Letter: Passionate plea for city to think again
by Contributor on 24 May 2013
You can find various chemical and biological hazards throughout our beautiful community. From the naturally occurring environmental hazards that are prevalent in our area such as Radon gas, to the manmade chemicals that are used in many ways throughout society, we are all exposed to a wide variety of hazards throughout our day.
Most of us do our best to limit ourselves to these toxins through the choices we make in our daily lives. When studies hit the news about the dangers of Bisphenol A (BPA), many were quick to stop using nalgene water bottles and check our plastics for the dreaded number 7 inside of the recycling symbol. As we learned more, we realized that our children’s toys, linings of tin cans, ice cube trays, and the sealants commonly used in dentistry were all in fact sources of this damaging chemical. The more we investigated, the more we learned. Information guides progress, and we, as well as governing laws and regulations, began to adapt.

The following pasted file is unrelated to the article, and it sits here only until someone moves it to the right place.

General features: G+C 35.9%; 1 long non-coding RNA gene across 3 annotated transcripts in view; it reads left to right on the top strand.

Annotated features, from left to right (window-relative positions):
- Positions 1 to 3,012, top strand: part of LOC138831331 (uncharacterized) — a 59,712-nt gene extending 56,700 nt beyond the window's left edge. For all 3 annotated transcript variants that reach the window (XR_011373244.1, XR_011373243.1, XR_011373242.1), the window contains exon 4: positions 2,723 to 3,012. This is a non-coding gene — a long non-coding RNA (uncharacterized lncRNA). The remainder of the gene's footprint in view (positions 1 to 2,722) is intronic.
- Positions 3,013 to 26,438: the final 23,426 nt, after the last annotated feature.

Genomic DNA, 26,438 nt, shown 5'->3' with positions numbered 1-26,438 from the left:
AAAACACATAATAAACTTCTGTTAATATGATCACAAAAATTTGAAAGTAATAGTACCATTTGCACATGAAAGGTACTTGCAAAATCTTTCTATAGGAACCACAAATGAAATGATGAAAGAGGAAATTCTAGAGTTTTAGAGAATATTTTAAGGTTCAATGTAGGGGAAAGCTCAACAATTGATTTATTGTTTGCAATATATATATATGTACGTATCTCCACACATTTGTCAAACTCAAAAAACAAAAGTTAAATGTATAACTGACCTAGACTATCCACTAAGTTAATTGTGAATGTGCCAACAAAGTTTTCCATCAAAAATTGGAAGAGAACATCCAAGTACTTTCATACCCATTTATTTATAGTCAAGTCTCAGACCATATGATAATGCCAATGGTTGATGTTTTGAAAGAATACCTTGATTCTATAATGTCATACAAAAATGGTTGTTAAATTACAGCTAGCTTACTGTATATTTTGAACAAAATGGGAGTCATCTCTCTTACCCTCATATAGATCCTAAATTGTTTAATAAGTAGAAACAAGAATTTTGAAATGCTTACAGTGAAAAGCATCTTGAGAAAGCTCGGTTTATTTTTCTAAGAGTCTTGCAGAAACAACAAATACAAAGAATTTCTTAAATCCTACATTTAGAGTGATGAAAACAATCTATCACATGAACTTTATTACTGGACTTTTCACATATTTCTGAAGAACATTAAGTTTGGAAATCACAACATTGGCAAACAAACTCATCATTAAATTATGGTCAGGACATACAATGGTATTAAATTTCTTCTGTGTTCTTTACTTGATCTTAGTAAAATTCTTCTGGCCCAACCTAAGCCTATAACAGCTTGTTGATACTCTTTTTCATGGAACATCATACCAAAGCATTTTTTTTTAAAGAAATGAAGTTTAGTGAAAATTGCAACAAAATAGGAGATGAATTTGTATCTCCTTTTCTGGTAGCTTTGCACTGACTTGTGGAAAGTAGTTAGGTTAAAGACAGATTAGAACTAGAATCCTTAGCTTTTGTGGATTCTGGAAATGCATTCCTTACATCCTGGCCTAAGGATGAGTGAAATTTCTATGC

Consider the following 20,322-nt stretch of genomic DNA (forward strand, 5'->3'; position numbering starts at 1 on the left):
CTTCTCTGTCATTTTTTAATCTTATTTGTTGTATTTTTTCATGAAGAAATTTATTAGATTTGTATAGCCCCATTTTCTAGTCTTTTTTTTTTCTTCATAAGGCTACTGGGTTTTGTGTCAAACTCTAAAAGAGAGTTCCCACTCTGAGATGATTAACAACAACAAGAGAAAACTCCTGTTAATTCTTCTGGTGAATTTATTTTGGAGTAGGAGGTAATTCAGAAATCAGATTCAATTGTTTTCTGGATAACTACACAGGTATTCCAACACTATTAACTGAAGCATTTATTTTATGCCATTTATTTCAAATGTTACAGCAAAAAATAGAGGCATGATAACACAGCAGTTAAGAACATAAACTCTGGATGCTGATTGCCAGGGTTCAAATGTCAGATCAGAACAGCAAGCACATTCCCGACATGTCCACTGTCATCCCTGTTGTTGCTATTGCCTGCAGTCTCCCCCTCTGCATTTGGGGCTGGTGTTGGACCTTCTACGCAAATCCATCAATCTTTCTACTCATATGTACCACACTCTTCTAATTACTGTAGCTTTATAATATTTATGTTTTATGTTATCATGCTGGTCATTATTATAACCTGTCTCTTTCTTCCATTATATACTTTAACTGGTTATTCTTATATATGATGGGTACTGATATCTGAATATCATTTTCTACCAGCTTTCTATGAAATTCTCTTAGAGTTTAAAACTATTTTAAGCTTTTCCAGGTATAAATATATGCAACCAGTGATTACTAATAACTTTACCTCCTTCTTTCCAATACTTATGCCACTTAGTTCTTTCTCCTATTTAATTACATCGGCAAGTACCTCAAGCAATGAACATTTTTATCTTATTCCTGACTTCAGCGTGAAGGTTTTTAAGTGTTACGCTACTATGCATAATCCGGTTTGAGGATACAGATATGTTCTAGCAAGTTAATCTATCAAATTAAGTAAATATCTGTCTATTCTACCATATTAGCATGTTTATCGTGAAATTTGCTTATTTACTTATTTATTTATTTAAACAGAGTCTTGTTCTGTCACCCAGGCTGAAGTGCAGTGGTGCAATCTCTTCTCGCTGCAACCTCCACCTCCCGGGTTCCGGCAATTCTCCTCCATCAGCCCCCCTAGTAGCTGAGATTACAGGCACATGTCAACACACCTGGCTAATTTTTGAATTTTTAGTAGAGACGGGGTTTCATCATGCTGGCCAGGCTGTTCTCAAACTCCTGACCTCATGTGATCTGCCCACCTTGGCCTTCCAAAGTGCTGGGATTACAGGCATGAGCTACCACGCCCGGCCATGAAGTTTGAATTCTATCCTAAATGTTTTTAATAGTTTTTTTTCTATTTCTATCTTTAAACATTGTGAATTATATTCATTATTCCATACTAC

We then started seeing product labeling proclaiming that certain products were now BPA free. So we purchased such products, and went on with our day – making conscious decisions about what we were putting into our bodies. Some people stopped buying canned food, as well as started to use glass and metal containers in place of plastics. Our children cannot always make these kinds of judgments, and so we do our best to make responsible decisions for them. We then buy BPA- free water bottles and send them on their way.